11 May 2021

Foster carers explain #WhyWeCare

Now Foster Care Fortnight is underway, here are a selection of stories from some of Aberdeenshire Council’s longest serving foster carers, giving you an insight why fostering is so rewarding.

The theme of this year’s Foster Care Fortnight, which began on Monday, May 10 and concludes on Sunday, May 23, is #WhyWeCare. The fostering service hopes by reading these vignettes you will appreciate the hashtag’s true meaning. 

Kids have been my life – Helen Cox

Helen got into fostering by accident. Her daughter made friends with a girl at school who was living at a children’s home in Rhynie and asked if she could stay for a weekend. This young girl ended up living with Helen’s family for two years! Not only that, but Helen has also provided a safe place for children and young people to live in Aberdeenshire for 48 years, beginning her journey back in May 1973.

Whilst she might not know the answer to what the secret is to a long career as a foster carer, she believes you must show an interest in the children and young people you care for. “You have got to be into kids. You need to be passionate about childcare and caring for young people. Be interested in what kids are interested in. Make sure you’re supporting what the kids want to do,” she explained.

She said everyone staying with them knew that there were boundaries, consequences and strategies to be used to cope with things. Learning this helped the kids manage their behaviour. Helen liked to feel she was developing the life skills of the kids coming to stay with them.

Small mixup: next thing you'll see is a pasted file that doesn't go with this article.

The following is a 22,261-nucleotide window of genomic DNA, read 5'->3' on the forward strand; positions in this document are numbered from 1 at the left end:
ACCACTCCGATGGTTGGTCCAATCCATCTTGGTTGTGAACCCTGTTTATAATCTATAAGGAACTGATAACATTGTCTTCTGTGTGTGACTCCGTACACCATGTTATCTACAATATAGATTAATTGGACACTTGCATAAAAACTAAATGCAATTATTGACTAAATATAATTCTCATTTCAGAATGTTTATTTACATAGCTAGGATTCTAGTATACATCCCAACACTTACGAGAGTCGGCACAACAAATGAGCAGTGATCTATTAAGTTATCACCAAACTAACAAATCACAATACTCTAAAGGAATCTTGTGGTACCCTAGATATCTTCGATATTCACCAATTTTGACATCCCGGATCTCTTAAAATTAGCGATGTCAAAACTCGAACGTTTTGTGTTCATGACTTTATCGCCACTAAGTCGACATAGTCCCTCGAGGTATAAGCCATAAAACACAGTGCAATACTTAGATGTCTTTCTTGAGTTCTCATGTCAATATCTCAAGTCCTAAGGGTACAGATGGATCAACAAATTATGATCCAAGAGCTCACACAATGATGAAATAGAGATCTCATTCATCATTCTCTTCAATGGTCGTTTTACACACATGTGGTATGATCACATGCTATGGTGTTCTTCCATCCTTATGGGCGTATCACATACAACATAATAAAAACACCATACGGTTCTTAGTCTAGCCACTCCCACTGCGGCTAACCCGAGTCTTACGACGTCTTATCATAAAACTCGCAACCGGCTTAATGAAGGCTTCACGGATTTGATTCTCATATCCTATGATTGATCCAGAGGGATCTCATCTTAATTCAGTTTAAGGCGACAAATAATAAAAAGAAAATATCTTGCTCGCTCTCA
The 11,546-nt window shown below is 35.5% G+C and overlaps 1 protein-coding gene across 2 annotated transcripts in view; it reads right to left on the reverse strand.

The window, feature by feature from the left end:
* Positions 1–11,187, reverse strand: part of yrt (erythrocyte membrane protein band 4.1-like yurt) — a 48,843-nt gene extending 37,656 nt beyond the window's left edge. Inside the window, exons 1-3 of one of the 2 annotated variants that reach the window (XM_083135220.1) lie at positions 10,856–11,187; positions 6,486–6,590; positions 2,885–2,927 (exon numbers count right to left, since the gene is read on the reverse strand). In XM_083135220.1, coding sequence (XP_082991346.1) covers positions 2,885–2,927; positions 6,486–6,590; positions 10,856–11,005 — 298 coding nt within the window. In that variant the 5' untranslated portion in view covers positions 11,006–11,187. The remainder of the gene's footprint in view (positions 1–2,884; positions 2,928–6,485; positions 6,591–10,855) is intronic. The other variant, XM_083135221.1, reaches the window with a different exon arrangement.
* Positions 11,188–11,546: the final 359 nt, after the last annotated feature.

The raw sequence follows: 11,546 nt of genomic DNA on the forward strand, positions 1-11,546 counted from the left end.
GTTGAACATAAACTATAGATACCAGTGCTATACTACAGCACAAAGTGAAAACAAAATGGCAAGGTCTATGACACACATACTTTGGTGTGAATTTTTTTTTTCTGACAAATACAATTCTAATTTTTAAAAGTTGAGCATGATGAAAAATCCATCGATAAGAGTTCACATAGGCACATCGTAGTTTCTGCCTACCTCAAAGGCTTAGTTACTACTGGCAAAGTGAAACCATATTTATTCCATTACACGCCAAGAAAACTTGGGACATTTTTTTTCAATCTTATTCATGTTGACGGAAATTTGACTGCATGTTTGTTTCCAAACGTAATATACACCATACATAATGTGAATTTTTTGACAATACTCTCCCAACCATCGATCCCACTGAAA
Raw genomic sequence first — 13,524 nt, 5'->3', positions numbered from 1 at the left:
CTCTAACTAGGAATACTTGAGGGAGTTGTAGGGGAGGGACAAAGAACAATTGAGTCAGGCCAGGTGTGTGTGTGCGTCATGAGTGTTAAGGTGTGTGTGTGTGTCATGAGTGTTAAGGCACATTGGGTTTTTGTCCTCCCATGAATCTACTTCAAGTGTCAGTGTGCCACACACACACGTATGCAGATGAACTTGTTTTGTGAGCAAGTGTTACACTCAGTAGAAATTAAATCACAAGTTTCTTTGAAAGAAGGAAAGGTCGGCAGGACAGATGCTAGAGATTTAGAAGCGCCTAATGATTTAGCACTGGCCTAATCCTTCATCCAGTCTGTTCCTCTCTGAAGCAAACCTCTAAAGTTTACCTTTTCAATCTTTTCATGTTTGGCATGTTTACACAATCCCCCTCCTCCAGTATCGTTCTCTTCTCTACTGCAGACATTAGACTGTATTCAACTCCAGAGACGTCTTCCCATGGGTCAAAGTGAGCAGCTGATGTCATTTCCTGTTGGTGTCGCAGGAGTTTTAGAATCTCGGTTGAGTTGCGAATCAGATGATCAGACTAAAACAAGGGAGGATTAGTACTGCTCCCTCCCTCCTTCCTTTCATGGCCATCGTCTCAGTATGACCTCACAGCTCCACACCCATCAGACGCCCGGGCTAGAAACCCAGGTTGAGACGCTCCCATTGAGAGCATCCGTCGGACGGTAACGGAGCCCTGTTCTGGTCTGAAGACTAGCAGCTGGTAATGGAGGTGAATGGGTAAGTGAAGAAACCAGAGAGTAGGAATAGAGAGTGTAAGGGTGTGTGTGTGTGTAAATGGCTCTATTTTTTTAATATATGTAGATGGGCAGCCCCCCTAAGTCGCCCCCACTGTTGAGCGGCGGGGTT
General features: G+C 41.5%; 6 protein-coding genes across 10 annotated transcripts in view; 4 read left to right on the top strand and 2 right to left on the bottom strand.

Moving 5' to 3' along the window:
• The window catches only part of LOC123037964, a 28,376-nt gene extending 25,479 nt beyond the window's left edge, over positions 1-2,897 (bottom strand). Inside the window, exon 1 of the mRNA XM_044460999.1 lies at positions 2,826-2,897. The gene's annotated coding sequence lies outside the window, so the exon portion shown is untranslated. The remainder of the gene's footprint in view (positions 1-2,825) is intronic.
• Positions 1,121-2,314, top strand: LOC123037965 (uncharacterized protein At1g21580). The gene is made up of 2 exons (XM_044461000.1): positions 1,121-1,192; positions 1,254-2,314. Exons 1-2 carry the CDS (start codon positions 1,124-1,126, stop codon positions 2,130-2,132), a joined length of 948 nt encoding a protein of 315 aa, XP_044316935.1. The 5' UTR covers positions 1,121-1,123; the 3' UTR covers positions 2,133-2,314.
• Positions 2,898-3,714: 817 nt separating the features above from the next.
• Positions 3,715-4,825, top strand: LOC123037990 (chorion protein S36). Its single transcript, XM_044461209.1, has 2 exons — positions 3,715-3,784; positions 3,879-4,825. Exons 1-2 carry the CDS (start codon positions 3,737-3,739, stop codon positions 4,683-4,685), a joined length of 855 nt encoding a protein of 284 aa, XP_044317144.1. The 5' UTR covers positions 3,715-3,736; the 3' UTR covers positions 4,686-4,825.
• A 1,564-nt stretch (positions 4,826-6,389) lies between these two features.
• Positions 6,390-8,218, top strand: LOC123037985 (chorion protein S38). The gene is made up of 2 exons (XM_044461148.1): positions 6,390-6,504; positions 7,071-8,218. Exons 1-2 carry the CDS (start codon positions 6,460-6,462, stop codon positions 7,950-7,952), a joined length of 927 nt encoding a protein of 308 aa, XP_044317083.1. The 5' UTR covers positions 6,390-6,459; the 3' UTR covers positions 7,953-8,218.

Given Helen and her husband Jimmy were respite carers, they didn’t really keep contact with anyone who stayed with them but would always say ‘hi’ if they met them after they finished staying with them.

When going on holiday or for trips out, Helen and Jimmy took the kids to beautiful places such as the Black Isle or Lossiemouth.  Even if they were working shifts, they made sure the children didn’t miss out on fun. Helen met Jimmy after a shift, he would have all the kids ready and together they would do something.

Often little things make the biggest impact – Marjory and Keith Ruddick

Marjorie and her husband Keith have been fostering for 38 years. Their own childhoods were somewhat challenging, and therefore wanted to give children positive family experiences.

Marjorie believes her most successful placements have been those when she has been able to work closely with parents too. She opened her home to a young mum and her two children to assist with an assessment. Both children had considerable challenges and fears in relation to traumatic experiences. One of these fears was water, and Marjorie and the family introduced water play: washing cars, water fights and so on gradually reducing their fears.

Over a two-week period, they worked together to build the basis of trusting relationships so the children could leave Marjorie and Keith in an emotionally stable way, and could move to live with their grandparents. Marjorie and Keith were later to receive a card with a photo of the children playing in the garden enjoying a water fight! This news made them smile, and their hearts swell.